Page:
References (56)



Debt Covenants and Accounting Conservatism

Valeri V. Nikolaev

University of Chicago Booth School of Business

March 2009

Journal of Accounting Research, Vol. 48, No. 1

Using a sample of over 5,000 debt issues, I test whether firms with more extensive use of covenants in their public debt contracts exhibit timelier recognition of economic losses in accounting earnings. Covenants govern the transfer of decision-making and control rights from shareholders to bondholders when a company approaches financial distress and thereby limit managers’ abilities to expropriate bondholder wealth. Covenants are expected to constrain managerial opportunism, however, only if the accounting system recognizes economic losses in earnings in a timely fashion. Thus, the demand for timely loss recognition should increase with a contract’s reliance on covenants. Consistent with this conjecture, I find evidence that reliance on covenants in public debt contracts is positively associated with the degree of timely loss recognition. I also find evidence that the presence of prior private debt mitigates this relationship.

Number of Pages in PDF File: 41

Keywords: contracting demands, timely loss recognition, covenants, debt contracts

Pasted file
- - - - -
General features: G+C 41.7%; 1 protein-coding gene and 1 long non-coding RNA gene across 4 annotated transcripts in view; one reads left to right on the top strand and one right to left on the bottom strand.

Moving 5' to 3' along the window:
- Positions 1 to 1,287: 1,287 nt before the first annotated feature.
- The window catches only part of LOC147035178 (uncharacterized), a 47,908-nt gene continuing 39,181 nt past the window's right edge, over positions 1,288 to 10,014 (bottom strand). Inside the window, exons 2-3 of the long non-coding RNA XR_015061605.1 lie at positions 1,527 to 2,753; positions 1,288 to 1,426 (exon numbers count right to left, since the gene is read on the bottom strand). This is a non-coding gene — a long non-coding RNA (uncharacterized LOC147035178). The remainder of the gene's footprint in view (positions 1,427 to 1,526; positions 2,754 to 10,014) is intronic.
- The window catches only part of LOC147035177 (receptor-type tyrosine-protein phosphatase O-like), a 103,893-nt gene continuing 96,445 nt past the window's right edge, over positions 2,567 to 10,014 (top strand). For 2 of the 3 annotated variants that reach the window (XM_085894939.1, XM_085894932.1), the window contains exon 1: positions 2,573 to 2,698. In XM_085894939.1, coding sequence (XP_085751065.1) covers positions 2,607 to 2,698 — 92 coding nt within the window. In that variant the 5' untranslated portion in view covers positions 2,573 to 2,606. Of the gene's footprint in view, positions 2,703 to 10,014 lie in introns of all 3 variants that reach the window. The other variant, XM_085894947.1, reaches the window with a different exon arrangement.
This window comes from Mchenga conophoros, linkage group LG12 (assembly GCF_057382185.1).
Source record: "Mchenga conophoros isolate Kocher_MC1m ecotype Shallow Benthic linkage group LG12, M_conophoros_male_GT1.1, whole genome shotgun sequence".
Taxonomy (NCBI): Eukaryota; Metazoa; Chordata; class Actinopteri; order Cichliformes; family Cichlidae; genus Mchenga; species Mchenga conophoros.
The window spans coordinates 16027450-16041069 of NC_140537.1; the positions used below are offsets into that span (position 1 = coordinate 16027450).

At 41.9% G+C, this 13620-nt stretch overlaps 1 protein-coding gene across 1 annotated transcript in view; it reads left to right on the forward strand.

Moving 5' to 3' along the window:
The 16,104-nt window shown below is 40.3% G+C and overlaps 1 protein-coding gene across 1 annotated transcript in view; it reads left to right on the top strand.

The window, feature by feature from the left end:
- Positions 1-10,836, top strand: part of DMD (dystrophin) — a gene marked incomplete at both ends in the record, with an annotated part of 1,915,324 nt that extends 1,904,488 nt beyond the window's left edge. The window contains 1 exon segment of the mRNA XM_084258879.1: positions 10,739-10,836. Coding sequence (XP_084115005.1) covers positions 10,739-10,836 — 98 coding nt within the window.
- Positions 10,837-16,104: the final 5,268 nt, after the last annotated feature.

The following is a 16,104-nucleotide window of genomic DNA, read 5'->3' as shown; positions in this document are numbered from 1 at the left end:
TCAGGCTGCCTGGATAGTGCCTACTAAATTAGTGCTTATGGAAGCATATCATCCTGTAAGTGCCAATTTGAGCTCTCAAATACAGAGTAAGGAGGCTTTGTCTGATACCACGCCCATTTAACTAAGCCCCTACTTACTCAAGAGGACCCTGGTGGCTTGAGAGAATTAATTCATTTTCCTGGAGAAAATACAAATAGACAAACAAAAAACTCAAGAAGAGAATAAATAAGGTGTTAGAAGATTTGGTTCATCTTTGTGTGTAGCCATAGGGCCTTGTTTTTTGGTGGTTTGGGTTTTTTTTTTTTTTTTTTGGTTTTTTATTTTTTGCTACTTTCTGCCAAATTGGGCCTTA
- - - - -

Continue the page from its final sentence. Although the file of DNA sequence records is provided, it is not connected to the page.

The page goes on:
JEL Classification: M41, M24, G32

Open PDF in Browser Download This Paper

Date posted: January 21, 2008 ; Last revised: August 29, 2010

Suggested Citation

Nikolaev , Valeri V., Debt Covenants and Accounting Conservatism (March 2009). Journal of Accounting Research, Vol. 48, No. 1. Available at SSRN: http://ssrn.com/abstract=1085864

Contact Information

Valeri V. Nikolaev (Contact Author)
University of Chicago Booth School of Business ( email )
5807 South Woodlawn Avenue
Chicago, IL 60637
United States
HOME PAGE: http://faculty.chicagobooth.edu/valeri.nikolaev/index.html

Chicago Booth School of Business Logo

Feedback to SSRN

Paper statistics
Abstract Views: 4,254
Downloads: 1,269
Download Rank: 10,579
References:  56

© 2016 Social Science Electronic Publishing, Inc. All Rights Reserved.  FAQ   Terms of Use   Privacy Policy   Copyright   Contact Us
This page was processed by apollobot1 in 0.235 seconds